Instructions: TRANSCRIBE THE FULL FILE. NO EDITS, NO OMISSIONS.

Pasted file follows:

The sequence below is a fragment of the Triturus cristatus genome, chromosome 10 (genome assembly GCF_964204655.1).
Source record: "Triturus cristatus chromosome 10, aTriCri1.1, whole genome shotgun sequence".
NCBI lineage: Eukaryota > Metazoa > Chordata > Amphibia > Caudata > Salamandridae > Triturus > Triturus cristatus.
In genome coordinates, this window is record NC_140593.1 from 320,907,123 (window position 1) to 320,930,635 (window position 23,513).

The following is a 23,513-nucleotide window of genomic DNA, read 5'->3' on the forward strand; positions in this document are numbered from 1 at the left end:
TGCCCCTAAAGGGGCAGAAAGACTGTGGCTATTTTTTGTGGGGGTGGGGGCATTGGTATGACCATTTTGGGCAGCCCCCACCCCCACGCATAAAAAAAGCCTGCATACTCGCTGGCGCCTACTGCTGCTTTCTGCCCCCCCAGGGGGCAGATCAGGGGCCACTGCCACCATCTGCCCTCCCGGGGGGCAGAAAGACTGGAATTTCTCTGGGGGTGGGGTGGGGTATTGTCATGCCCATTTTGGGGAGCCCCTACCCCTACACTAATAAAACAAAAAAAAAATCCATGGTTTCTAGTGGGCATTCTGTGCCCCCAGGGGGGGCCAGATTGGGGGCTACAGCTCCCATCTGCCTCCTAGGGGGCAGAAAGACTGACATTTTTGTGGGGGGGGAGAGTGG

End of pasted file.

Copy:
The sequence below is a fragment of the Triturus cristatus genome, chromosome 10 (genome assembly GCF_964204655.1).
Source record: "Triturus cristatus chromosome 10, aTriCri1.1, whole genome shotgun sequence".
NCBI lineage: Eukaryota > Metazoa > Chordata > Amphibia > Caudata > Salamandridae > Triturus > Triturus cristatus.
In genome coordinates, this window is record NC_140593.1 from 320,907,123 (window position 1) to 320,930,635 (window position 23,513).

The following is a 23,513-nucleotide window of genomic DNA, read 5'->3' on the forward strand; positions in this document are numbered from 1 at the left end:
TGCCCCTAAAGGGGCAGAAAGACTGTGGCTATTTTTTGTGGGGGTGGGGGCATTGGTATGACCATTTTGGGCAGCCCCCACCCCCACGCATAAAAAAAGCCTGCATACTCGCTGGCGCCTACTGCTGCTTTCTGCCCCCCCAGGGGGCAGATCAGGGGCCACTGCCACCATCTGCCCTCCCGGGGGGCAGAAAGACTGGAATTTCTCTGGGGGTGGGGTGGGGTATTGTCATGCCCATTTTGGGGAGCCCCTACCCCTACACTAATAAAACAAAAAAAAAATCCATGGTTTCTAGTGGGCATTCTGTGCCCCCAGGGGGGGCCAGATTGGGGGCTACAGCTCCCATCTGCCTCCTAGGGGGCAGAAAGACTGACATTTTTGTGGGGGGGGAGAGTGG